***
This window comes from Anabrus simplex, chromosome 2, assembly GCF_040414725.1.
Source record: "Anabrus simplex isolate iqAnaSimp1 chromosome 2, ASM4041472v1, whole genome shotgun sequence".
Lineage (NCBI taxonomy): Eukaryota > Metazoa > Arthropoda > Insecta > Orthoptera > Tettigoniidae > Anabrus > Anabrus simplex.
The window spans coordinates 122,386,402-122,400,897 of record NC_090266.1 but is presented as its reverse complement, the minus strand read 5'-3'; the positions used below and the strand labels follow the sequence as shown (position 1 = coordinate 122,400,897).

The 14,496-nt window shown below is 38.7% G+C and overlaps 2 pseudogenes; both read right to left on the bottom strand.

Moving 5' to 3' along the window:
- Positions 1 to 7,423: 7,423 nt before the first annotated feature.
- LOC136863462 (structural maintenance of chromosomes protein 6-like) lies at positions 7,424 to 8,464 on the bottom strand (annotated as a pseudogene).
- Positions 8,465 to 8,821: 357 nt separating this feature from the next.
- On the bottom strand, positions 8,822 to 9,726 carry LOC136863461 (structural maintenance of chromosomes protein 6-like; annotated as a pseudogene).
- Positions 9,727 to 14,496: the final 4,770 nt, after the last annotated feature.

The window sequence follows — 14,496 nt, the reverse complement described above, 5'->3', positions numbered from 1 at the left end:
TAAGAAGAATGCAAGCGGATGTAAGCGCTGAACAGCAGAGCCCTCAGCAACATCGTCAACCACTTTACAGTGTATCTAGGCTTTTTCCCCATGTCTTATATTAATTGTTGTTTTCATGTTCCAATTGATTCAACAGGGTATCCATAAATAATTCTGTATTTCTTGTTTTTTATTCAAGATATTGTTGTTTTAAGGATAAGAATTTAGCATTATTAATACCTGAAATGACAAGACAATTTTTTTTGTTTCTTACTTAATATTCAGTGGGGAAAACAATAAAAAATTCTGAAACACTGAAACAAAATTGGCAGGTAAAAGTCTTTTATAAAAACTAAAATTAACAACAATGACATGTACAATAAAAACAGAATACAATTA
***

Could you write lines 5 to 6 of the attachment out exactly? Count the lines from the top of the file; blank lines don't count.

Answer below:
The 14,496-nt window shown below is 38.7% G+C and overlaps 2 pseudogenes; both read right to left on the bottom strand.

Moving 5' to 3' along the window: